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Tug Of War

Tug of War

A year ago, a woman came into the office complaining that a dream of hers had frightened her. I asked her why. She told the following story:

While she was asleep, she dreamt that she had wings and could fly like a bird. She soared above bright fluffy white clouds and saw several of her friends flying alongside her. As she was attempting to return to Earth, a man shot her out of the sky. As she fell, she felt severe chest pains. When she hit the ground, she turned into a black wolf. She attacked the man who shot her and killed him. She finished him off by eating his heart. She awoke cold and clammy in a sweat-drenched bed.

When I heard the tale, I felt a bit uneasy. She seemed to be caught in between Carl Jung and a Salvador Dali painting. She wanted to know what her dream meant. I told her that only she held that truth, and that it was probably locked deep inside her repressed thoughts. She told me that she had purchased a dream analysis manual to help her understand the meaning, but the standardized text was no help. She left the office bewildered. I was unsatisfied that she had suffered such a traumatizing dream adventure of which conventional and non-conventional medicine had no real truth to soothe. I not only remember her story, but a few strange dreams of my own as well. Most of us have dreams that haunt us from time to time. Why?

A number of professional men and women are considered authorities when it comes to dream analysis, but most of their ideas have come from an oral tradition, not scientific investigation. A great amount of research has focused on sleep; further research related to sleep is currently ongoing. Sleep is divided into stages. Some scientists believe there are three stages, and some believe there are four. Regardless, I believe everyone agrees that dreams occur in both deep and rapid eye movement (REM) sleep.

Recently researchers used MRI scanning techniques on sleeping test subjects to elucidate what areas of their brains were active or inactive in each specific stage. With the onset of slow wave sleep, there is a decrease in activity in most regions of the brain. The reticular activating system shuts down as well as the motoric areas. Our alertness now is in the tank and we do not move. After about 90 minutes or so, the first REM stage occurs. Suddenly some regions in our brains become active. Many areas of the autonomic (involuntary) nervous system activate. Heart rate increases, respiratory rate increases and blood pressure tends to rise. It's as if your involuntary system goes mad for a while.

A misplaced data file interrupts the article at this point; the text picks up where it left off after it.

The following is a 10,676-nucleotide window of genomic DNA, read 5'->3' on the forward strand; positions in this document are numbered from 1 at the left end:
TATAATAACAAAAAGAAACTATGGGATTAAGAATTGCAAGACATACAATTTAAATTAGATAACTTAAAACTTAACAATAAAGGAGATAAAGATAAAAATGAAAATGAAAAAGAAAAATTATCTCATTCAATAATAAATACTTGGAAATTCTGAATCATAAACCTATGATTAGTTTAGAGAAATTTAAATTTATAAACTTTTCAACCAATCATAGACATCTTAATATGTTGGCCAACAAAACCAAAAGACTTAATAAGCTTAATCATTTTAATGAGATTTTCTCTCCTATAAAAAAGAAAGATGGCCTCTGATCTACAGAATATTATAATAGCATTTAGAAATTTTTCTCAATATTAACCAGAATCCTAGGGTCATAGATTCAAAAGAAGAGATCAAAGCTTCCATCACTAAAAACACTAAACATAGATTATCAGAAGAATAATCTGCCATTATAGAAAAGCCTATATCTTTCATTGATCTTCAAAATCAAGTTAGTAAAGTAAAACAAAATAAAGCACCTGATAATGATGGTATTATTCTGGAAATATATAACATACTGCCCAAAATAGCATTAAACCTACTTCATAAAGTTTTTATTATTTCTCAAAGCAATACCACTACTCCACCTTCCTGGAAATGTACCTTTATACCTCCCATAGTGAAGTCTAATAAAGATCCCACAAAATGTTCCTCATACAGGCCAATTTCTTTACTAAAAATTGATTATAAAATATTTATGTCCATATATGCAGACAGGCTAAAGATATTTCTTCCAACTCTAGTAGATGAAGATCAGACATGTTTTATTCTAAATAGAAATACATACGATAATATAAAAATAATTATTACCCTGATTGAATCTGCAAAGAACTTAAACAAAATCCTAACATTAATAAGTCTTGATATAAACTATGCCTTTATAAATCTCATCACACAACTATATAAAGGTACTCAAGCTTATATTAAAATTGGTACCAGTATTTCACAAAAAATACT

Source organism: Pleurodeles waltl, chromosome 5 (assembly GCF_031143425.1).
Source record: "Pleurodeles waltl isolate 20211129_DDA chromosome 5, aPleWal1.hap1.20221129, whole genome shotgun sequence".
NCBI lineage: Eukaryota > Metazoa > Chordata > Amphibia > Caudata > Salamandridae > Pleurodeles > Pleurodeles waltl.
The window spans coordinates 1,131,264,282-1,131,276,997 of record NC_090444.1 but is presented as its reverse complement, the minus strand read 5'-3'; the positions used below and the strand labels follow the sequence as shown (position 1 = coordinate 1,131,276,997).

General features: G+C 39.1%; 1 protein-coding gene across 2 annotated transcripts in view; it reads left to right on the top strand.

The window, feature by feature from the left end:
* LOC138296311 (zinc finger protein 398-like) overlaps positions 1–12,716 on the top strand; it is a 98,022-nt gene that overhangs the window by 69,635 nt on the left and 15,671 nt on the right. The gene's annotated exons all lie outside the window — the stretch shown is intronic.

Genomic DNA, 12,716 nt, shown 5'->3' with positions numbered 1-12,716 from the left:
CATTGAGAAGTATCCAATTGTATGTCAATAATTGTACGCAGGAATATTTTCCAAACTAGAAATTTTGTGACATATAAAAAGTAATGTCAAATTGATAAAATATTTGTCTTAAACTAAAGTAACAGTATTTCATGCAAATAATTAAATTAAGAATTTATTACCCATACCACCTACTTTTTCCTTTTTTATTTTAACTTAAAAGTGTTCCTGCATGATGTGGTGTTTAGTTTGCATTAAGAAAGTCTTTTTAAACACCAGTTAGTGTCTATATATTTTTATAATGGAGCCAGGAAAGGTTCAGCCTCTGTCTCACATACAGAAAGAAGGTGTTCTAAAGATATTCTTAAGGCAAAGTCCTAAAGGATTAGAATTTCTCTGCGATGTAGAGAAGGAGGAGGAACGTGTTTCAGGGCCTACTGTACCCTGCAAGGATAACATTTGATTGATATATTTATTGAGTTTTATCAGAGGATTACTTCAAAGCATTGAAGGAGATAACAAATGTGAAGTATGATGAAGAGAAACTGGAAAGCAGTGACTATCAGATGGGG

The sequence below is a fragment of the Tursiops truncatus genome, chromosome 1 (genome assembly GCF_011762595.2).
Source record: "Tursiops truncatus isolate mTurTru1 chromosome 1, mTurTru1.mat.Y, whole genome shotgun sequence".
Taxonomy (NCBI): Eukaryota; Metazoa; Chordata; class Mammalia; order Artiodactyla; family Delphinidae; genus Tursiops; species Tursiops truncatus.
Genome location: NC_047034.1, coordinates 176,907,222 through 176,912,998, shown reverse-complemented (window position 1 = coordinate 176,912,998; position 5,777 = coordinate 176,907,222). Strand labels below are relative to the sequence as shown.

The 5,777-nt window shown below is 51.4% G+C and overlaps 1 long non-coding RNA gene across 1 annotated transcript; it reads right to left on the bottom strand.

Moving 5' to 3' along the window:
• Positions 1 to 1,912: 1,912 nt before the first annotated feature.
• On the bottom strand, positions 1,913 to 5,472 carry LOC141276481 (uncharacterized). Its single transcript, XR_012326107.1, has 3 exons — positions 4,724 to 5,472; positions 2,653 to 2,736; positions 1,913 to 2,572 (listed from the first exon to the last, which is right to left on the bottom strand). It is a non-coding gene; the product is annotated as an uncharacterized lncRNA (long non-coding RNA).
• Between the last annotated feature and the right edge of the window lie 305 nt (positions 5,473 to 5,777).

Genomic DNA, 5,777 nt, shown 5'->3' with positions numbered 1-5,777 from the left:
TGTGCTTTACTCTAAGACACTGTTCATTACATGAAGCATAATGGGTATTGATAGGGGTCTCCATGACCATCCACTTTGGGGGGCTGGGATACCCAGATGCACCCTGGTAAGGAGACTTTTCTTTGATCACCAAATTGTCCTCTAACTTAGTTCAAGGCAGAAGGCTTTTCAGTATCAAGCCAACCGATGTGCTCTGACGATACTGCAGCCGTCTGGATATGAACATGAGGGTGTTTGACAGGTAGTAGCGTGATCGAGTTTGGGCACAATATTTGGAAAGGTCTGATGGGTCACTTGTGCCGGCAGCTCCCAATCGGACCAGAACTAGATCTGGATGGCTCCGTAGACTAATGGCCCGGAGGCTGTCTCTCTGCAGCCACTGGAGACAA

Another area of the brain that activates is the limbic system. The area of the brain that is about emotion: aggression, sexual arousal, anxiety, frustration, greed, hunger, jealousy, and fear. Emotions are all on overdrive in REM. Another area, mostly associated with memory, the hippocampus is also hyperactive. Perhaps that is why our experiences that are trapped in memory become the focal points of our dreams. Another area that becomes energetic in REM is the associative sensory cortex. Even though areas of the associative visual and auditory cortices are extremely active during this stage of sleep, the primary visual and auditory cortices are absolutely silent -- images and sounds come into our minds even though we aren't actually seeing or hearing them.

One of the oddest findings in sleep research is that when we achieve REM sleep, our prefrontal and frontal cortices become quiet. They are off duty. This area of the brain provides executive function. It's the area of the brain that keeps you from taking your clothes off in order to weigh naked in the office, or stops you from telling your wife that she had too many lumps in her gravy. We all know people who have frontal lobe brain damage. They cannot regulate their behavior despite knowing what is fair or unfair, right or wrong, ethical or unethical. They are the ones shouting at the top of their lungs in the library because they were assessed a fine because their books were overdue. The frontal cortex keeps you from shooting someone who cuts you off in traffic or from strangling someone who cuts in front of you in the line at the movie theater box office.

So, what does this have to do with dreaming? Everything! While you are in REM sleep, the limbic system, the associative sensory cortices, and the hippocampus all run wild while your prefrontal and frontal cortices shut down. There is no control over what comes into your mind. Situations that are held repressed become alive, vivid, and real. We have bits and pieces of our experiences blended together regardless of logic. That's why dreams seem so dreamlike.

What remains unknown about dreaming is far greater than what is known. We cannot account for the differences in dreaming between individuals, or the differences in dream activity within an individual, during the night. Our frontal and prefrontal cortices go metabolically silent in REM sleep and we get to experience our fears and follies in high definition. Without dreams, I think sleep would be rather disturbing.

I hope you're lucky in your next dream. Perhaps you will be playing a game of tug of war with a group of pink water buffaloes in the Land of Oz while a Led Zeppelin concert floats down the river that is flowing next to the purple and green playground you are on.

Then again, maybe not.

Doc
Posted by Amanda Sanders at 8:39 AM
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